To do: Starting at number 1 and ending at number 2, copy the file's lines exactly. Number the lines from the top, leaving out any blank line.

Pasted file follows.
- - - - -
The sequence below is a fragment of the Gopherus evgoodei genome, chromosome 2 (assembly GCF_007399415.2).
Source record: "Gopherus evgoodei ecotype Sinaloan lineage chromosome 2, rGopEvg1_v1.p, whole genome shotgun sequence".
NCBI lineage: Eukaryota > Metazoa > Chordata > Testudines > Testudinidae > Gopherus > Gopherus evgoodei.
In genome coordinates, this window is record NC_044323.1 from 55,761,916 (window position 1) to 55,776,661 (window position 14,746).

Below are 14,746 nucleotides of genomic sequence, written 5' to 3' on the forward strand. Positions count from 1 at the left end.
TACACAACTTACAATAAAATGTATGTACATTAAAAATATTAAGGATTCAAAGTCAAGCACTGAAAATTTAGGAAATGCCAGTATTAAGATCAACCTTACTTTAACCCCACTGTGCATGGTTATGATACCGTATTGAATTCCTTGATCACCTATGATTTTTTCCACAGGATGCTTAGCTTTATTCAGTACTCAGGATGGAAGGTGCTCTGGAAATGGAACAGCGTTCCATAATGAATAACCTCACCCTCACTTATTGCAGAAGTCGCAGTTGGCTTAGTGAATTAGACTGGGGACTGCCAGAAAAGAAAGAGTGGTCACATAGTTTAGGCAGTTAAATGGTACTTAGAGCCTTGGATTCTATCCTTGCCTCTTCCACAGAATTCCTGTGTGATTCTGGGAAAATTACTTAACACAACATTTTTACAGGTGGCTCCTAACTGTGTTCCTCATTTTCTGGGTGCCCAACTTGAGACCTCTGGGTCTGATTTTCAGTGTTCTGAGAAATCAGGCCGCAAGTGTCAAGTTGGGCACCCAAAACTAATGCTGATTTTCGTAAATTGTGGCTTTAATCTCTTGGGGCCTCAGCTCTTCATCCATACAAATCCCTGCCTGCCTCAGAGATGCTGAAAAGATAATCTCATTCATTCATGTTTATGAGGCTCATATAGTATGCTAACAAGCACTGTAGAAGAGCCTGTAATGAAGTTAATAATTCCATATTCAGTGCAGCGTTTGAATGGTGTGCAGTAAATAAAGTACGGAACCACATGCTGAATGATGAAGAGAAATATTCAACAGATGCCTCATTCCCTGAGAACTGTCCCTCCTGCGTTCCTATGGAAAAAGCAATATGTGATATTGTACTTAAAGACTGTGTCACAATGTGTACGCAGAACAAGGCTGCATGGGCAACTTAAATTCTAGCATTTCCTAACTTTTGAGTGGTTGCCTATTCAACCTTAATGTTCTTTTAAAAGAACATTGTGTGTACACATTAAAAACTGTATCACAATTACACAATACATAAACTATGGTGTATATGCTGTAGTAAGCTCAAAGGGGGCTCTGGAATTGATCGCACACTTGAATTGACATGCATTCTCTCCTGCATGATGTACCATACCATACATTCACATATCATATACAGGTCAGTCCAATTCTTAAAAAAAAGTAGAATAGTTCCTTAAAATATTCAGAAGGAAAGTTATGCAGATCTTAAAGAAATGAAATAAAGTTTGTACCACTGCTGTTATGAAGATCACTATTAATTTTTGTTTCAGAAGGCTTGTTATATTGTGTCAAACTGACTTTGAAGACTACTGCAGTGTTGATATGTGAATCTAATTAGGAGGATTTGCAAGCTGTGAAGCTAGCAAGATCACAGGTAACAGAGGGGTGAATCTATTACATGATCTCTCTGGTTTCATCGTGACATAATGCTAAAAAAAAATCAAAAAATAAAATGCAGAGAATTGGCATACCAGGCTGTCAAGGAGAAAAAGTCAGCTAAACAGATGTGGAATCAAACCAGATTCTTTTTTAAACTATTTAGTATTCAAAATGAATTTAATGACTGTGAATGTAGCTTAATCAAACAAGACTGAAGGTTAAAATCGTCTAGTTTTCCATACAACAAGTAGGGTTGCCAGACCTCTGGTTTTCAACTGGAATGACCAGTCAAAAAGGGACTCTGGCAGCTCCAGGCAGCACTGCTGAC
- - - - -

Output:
The sequence below is a fragment of the Gopherus evgoodei genome, chromosome 2 (assembly GCF_007399415.2).
Source record: "Gopherus evgoodei ecotype Sinaloan lineage chromosome 2, rGopEvg1_v1.p, whole genome shotgun sequence".